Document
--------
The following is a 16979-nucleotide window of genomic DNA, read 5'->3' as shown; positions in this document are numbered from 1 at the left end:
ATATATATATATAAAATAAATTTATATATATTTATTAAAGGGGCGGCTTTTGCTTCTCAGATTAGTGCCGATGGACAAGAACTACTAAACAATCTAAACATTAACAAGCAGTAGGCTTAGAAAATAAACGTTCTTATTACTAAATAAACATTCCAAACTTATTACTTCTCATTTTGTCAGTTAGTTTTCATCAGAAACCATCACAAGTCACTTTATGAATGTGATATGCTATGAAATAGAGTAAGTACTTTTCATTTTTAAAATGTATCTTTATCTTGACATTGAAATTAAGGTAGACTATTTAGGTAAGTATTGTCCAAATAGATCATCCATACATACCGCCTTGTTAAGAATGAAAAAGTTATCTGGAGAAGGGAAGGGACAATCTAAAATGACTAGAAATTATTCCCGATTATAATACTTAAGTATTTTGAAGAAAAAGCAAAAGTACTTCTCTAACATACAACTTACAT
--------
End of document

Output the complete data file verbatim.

The following is a 16979-nucleotide window of genomic DNA, read 5'->3' as shown; positions in this document are numbered from 1 at the left end:
ATATATATATATAAAATAAATTTATATATATTTATTAAAGGGGCGGCTTTTGCTTCTCAGATTAGTGCCGATGGACAAGAACTACTAAACAATCTAAACATTAACAAGCAGTAGGCTTAGAAAATAAACGTTCTTATTACTAAATAAACATTCCAAACTTATTACTTCTCATTTTGTCAGTTAGTTTTCATCAGAAACCATCACAAGTCACTTTATGAATGTGATATGCTATGAAATAGAGTAAGTACTTTTCATTTTTAAAATGTATCTTTATCTTGACATTGAAATTAAGGTAGACTATTTAGGTAAGTATTGTCCAAATAGATCATCCATACATACCGCCTTGTTAAGAATGAAAAAGTTATCTGGAGAAGGGAAGGGACAATCTAAAATGACTAGAAATTATTCCCGATTATAATACTTAAGTATTTTGAAGAAAAAGCAAAAGTACTTCTCTAACATACAACTTACAT